Between 1954 and 1968 Vaughn recorded more than twenty-five albums of cover instrumentá is for Dot. His recording of “Melody of Love” was number two on the charts for twenty-seven weeks in 1954; “The Shifting, Whispering Sands (Parts 1 & 2)” was number five for fifteen weeks in 1955; and “Sail Along Silvery Moon” was number five for twenty-six weeks in 1957. In 1960 “Theme from A Summer Place” reached number one on Billboard magazine’s pop album chart. In fact, several of his hits even outsold the originals, among them “The Shifting, Whispering Sands” (first done by Rusty Draper) and “Melody of Love” (a cover of a French hit, “Melodie d’Amour”). He also released an EP (extended play disc) featuring a version of “Shifting, Whispering Sands” with narration by television commercial voice-over specialist Ken Nordine. He had more pop hits than any other orchestra leader during the rock-and-roll era. Reviews in Billboard typically ran: “There’s no stopping Billy Vaughn. Each album is an automatic chart-winner and this is no exception.”
Vaughn’s popularity spread to other countries as well, especially Germany and Japan, where he took his orchestra on tours several times. “Sail Along, Silvery Moon” sold over 1 million records in both Germany and Holland, as did “La Paloma” in Germany. In March 1959 he flew to Europe for the award of three gold records, the first American recording artist to be awarded a gold record in Europe. He also won the first platinum record ever awarded for a record that sold over 3 million copies (“Sail Along, Silvery Moon”). Over his forty-year career Vaughn sold more than 200 million records worldwide. He earned eleven gold and two platinum records as well as trophies and awards from Brazil, Denmark, Germany, Japan, Korea, Mexico, Peru, Sweden, and Switzerland.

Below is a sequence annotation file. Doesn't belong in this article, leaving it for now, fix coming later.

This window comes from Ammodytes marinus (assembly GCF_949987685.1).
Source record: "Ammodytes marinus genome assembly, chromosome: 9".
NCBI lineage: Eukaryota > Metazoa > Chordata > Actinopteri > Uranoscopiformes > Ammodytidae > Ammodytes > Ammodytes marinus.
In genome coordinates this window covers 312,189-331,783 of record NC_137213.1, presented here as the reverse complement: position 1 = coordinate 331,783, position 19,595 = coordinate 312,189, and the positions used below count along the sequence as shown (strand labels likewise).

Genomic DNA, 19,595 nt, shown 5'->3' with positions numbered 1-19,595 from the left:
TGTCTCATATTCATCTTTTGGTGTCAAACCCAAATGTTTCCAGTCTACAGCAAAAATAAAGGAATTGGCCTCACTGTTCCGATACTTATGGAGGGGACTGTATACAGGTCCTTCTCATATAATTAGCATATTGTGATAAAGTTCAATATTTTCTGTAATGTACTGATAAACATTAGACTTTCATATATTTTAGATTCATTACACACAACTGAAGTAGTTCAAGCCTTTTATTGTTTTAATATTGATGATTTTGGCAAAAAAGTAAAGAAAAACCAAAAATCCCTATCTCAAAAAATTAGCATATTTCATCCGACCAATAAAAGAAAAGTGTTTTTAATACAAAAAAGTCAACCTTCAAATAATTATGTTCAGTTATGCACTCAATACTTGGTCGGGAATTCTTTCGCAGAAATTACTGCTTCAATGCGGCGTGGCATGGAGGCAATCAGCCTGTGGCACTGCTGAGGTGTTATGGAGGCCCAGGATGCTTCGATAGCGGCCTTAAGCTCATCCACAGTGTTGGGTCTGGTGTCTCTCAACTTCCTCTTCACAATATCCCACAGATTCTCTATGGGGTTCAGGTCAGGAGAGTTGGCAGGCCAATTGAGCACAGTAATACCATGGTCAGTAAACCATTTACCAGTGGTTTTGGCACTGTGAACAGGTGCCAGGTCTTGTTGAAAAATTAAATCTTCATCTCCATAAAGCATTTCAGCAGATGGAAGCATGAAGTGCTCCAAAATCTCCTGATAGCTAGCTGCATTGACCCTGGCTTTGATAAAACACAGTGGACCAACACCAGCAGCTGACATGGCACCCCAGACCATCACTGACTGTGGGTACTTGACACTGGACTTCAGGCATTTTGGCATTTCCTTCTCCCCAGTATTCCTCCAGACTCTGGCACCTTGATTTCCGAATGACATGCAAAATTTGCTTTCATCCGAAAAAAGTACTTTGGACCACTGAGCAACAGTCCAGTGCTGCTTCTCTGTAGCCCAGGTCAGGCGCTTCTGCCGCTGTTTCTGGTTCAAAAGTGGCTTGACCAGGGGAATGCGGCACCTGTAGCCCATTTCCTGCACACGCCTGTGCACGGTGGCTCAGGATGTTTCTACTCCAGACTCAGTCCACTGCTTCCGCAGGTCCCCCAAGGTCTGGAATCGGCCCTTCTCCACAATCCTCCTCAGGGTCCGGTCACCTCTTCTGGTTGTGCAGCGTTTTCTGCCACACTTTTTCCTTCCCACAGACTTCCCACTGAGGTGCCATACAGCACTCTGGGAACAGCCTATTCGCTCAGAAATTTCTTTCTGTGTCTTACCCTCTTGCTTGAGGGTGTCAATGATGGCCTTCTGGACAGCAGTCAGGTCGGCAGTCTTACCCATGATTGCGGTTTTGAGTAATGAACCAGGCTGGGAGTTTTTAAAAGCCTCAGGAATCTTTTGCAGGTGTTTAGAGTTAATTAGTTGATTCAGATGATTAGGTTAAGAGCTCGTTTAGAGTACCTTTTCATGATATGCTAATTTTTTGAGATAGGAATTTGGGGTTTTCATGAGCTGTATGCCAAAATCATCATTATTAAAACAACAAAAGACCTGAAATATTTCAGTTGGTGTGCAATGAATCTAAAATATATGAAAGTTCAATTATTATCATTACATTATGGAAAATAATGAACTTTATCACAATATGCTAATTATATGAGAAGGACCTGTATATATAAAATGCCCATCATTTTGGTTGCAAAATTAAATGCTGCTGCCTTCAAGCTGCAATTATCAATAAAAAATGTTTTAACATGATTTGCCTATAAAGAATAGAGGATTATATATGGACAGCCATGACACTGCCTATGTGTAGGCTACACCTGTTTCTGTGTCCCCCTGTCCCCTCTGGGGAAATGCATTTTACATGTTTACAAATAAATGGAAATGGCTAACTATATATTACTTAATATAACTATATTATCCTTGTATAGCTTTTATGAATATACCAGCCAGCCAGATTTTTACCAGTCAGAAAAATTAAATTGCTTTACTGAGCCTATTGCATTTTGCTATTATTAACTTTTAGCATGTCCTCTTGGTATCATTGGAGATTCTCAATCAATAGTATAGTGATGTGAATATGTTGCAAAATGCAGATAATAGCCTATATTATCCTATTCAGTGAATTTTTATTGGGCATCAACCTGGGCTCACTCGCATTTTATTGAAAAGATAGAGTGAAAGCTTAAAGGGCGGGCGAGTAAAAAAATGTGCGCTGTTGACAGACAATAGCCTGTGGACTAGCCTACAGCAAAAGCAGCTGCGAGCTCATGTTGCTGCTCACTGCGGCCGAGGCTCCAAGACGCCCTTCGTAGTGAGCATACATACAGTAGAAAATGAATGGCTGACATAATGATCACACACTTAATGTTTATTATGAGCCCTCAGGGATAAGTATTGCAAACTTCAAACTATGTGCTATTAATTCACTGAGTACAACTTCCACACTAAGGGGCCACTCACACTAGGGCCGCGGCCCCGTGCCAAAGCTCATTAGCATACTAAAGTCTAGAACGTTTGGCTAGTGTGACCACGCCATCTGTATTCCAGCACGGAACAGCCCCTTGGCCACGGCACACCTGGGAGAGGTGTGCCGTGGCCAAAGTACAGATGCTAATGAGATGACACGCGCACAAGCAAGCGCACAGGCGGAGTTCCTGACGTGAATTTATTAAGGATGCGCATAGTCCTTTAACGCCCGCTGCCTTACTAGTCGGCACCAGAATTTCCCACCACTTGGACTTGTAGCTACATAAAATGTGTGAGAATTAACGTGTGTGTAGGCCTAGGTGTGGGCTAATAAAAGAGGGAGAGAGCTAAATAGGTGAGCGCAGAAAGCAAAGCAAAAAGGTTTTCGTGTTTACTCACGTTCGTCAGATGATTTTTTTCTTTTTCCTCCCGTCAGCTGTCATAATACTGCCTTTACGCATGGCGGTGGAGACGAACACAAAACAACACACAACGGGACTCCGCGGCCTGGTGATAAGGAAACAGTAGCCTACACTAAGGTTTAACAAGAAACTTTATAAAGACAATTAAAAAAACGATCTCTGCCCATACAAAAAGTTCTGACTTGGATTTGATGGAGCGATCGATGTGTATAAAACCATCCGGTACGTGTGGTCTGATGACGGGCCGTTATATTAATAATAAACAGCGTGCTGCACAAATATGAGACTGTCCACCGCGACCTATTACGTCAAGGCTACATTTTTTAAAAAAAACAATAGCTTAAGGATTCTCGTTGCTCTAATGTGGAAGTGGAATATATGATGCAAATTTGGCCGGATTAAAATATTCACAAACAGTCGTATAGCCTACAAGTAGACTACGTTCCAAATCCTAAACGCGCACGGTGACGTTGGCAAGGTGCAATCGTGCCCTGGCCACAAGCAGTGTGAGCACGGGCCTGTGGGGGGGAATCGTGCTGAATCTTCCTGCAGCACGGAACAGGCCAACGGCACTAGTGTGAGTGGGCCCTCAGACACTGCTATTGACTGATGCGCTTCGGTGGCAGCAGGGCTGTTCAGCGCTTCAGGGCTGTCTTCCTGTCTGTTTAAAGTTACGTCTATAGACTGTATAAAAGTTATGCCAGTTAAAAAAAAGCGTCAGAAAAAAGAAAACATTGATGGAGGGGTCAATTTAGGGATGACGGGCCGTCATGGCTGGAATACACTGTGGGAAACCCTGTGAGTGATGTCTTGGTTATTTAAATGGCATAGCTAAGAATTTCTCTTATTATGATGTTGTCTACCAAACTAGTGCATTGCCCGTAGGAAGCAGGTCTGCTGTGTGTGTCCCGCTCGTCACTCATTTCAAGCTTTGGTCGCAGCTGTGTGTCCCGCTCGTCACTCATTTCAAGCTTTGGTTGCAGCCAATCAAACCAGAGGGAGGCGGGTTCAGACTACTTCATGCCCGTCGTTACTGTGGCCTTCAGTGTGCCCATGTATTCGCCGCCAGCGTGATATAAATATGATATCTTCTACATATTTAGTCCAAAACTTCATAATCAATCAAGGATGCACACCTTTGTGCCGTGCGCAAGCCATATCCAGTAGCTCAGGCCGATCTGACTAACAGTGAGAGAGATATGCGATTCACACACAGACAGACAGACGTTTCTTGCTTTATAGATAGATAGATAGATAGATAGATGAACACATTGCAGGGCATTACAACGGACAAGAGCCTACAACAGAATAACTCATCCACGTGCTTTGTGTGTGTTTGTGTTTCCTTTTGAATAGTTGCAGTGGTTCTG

After a lengthy battle with cancer Vaughn died on 26 September 1991 at Palomar Medical Center in Escondido.
As an arranger, Vaughn tended to have a consistent, predictable sound. He was most famous for his “twin sax” sound, in which the orchestration usually featured an alto sax for the melody, with a second alto sax a third away; supporting instruments typically included a little heavier orchestration on the sax section, with four tenor saxes for the section. Through this formula Vaughn made his most distinctive contribution to the music industry, adapting the youth-oriented pop hits of the 1950s and 1960s in a way that appealed to the tastes of what was then a mainstream, older audience.
Limited items of correspondence and sheet music are in the University Archives at Western Kentucky University, in Bowling Green. There is no full-length biography of Vaughn. Biographical entries are in Irwin Stambler, Encyclopedia of Popular Music (1965); Colin Larkin, ed., The Encyclopedia of Popular Music (1998), which offers selected discography with ratings; and Reuben Musiker and Naomi Musiker, Conductors and Composers of Popular Orchestral Music (1998), which also provides a selected discography. Obituaries are in the Los Angeles Times (27 Sept. 1991), New York Times (28 Sept. 1991), and Variety (7 Oct. 1991).